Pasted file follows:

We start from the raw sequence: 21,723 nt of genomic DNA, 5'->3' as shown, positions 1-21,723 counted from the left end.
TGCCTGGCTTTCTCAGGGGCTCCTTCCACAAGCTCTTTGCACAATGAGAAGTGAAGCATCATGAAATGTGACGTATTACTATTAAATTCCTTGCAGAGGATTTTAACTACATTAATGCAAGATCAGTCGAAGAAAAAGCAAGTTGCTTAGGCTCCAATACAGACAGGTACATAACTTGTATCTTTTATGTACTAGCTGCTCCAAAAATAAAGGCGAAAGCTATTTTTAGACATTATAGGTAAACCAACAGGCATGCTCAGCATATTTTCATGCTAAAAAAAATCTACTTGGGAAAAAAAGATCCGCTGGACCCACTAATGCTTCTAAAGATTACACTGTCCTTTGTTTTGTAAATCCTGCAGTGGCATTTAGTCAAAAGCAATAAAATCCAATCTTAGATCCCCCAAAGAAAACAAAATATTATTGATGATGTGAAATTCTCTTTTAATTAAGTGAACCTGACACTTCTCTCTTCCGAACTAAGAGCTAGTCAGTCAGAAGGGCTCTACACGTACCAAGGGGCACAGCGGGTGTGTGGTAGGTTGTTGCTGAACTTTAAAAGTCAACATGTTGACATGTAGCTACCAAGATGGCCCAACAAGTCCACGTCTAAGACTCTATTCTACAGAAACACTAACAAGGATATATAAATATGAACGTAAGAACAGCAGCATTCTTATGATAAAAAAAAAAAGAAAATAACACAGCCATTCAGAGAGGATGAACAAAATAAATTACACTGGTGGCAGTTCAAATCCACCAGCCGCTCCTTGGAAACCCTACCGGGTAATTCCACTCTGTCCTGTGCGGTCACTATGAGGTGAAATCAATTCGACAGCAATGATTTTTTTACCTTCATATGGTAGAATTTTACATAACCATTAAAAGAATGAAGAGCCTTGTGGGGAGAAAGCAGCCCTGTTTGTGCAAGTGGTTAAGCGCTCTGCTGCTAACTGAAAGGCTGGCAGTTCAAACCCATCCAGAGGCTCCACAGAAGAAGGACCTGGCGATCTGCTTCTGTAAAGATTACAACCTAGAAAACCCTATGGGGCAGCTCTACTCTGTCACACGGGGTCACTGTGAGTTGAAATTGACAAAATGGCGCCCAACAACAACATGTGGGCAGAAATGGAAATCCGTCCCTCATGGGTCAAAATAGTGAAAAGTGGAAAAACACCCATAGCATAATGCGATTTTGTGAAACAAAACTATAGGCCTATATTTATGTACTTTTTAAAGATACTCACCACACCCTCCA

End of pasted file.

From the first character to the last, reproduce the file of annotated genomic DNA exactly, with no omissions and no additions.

We start from the raw sequence: 21,723 nt of genomic DNA, 5'->3' as shown, positions 1-21,723 counted from the left end.
TGCCTGGCTTTCTCAGGGGCTCCTTCCACAAGCTCTTTGCACAATGAGAAGTGAAGCATCATGAAATGTGACGTATTACTATTAAATTCCTTGCAGAGGATTTTAACTACATTAATGCAAGATCAGTCGAAGAAAAAGCAAGTTGCTTAGGCTCCAATACAGACAGGTACATAACTTGTATCTTTTATGTACTAGCTGCTCCAAAAATAAAGGCGAAAGCTATTTTTAGACATTATAGGTAAACCAACAGGCATGCTCAGCATATTTTCATGCTAAAAAAAATCTACTTGGGAAAAAAAGATCCGCTGGACCCACTAATGCTTCTAAAGATTACACTGTCCTTTGTTTTGTAAATCCTGCAGTGGCATTTAGTCAAAAGCAATAAAATCCAATCTTAGATCCCCCAAAGAAAACAAAATATTATTGATGATGTGAAATTCTCTTTTAATTAAGTGAACCTGACACTTCTCTCTTCCGAACTAAGAGCTAGTCAGTCAGAAGGGCTCTACACGTACCAAGGGGCACAGCGGGTGTGTGGTAGGTTGTTGCTGAACTTTAAAAGTCAACATGTTGACATGTAGCTACCAAGATGGCCCAACAAGTCCACGTCTAAGACTCTATTCTACAGAAACACTAACAAGGATATATAAATATGAACGTAAGAACAGCAGCATTCTTATGATAAAAAAAAAAAGAAAATAACACAGCCATTCAGAGAGGATGAACAAAATAAATTACACTGGTGGCAGTTCAAATCCACCAGCCGCTCCTTGGAAACCCTACCGGGTAATTCCACTCTGTCCTGTGCGGTCACTATGAGGTGAAATCAATTCGACAGCAATGATTTTTTTACCTTCATATGGTAGAATTTTACATAACCATTAAAAGAATGAAGAGCCTTGTGGGGAGAAAGCAGCCCTGTTTGTGCAAGTGGTTAAGCGCTCTGCTGCTAACTGAAAGGCTGGCAGTTCAAACCCATCCAGAGGCTCCACAGAAGAAGGACCTGGCGATCTGCTTCTGTAAAGATTACAACCTAGAAAACCCTATGGGGCAGCTCTACTCTGTCACACGGGGTCACTGTGAGTTGAAATTGACAAAATGGCGCCCAACAACAACATGTGGGCAGAAATGGAAATCCGTCCCTCATGGGTCAAAATAGTGAAAAGTGGAAAAACACCCATAGCATAATGCGATTTTGTGAAACAAAACTATAGGCCTATATTTATGTACTTTTTAAAGATACTCACCACACCCTCCA